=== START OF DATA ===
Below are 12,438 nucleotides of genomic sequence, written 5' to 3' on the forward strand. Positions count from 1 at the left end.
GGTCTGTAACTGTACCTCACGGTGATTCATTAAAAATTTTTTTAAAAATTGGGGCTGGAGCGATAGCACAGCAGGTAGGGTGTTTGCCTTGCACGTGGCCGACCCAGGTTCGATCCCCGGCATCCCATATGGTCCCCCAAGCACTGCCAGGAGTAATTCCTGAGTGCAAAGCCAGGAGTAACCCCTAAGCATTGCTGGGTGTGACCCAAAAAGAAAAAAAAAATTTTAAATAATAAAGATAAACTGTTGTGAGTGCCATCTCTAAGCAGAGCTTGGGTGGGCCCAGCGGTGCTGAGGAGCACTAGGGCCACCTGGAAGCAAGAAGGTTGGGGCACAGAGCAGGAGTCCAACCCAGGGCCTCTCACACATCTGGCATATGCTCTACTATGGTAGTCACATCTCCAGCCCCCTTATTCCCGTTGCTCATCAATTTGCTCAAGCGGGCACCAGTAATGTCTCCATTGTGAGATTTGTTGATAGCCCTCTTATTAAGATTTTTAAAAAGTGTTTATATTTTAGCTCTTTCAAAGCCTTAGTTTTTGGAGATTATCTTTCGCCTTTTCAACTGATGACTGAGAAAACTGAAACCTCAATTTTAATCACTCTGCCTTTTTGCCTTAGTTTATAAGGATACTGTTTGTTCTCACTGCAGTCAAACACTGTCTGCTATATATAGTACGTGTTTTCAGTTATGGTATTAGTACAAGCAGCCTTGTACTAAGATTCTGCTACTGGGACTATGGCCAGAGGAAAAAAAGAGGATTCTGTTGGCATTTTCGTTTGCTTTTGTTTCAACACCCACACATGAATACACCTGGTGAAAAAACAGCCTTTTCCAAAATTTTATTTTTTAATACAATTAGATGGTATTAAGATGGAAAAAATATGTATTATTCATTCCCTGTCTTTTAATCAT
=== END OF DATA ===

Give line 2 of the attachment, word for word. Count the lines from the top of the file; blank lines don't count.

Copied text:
GGTCTGTAACTGTACCTCACGGTGATTCATTAAAAATTTTTTTAAAAATTGGGGCTGGAGCGATAGCACAGCAGGTAGGGTGTTTGCCTTGCACGTGGCCGACCCAGGTTCGATCCCCGGCATCCCATATGGTCCCCCAAGCACTGCCAGGAGTAATTCCTGAGTGCAAAGCCAGGAGTAACCCCTAAGCATTGCTGGGTGTGACCCAAAAAGAAAAAAAAAATTTTAAATAATAAAGATAAACTGTTGTGAGTGCCATCTCTAAGCAGAGCTTGGGTGGGCCCAGCGGTGCTGAGGAGCACTAGGGCCACCTGGAAGCAAGAAGGTTGGGGCACAGAGCAGGAGTCCAACCCAGGGCCTCTCACACATCTGGCATATGCTCTACTATGGTAGTCACATCTCCAGCCCCCTTATTCCCGTTGCTCATCAATTTGCTCAAGCGGGCACCAGTAATGTCTCCATTGTGAGATTTGTTGATAGCCCTCTTATTAAGATTTTTAAAAAGTGTTTATATTTTAGCTCTTTCAAAGCCTTAGTTTTTGGAGATTATCTTTCGCCTTTTCAACTGATGACTGAGAAAACTGAAACCTCAATTTTAATCACTCTGCCTTTTTGCCTTAGTTTATAAGGATACTGTTTGTTCTCACTGCAGTCAAACACTGTCTGCTATATATAGTACGTGTTTTCAGTTATGGTATTAGTACAAGCAGCCTTGTACTAAGATTCTGCTACTGGGACTATGGCCAGAGGAAAAAAAGAGGATTCTGTTGGCATTTTCGTTTGCTTTTGTTTCAACACCCACACATGAATACACCTGGTGAAAAAACAGCCTTTTCCAAAATTTTATTTTTTAATACAATTAGATGGTATTAAGATGGAAAAAATATGTATTATTCATTCCCTGTCTTTTAATCAT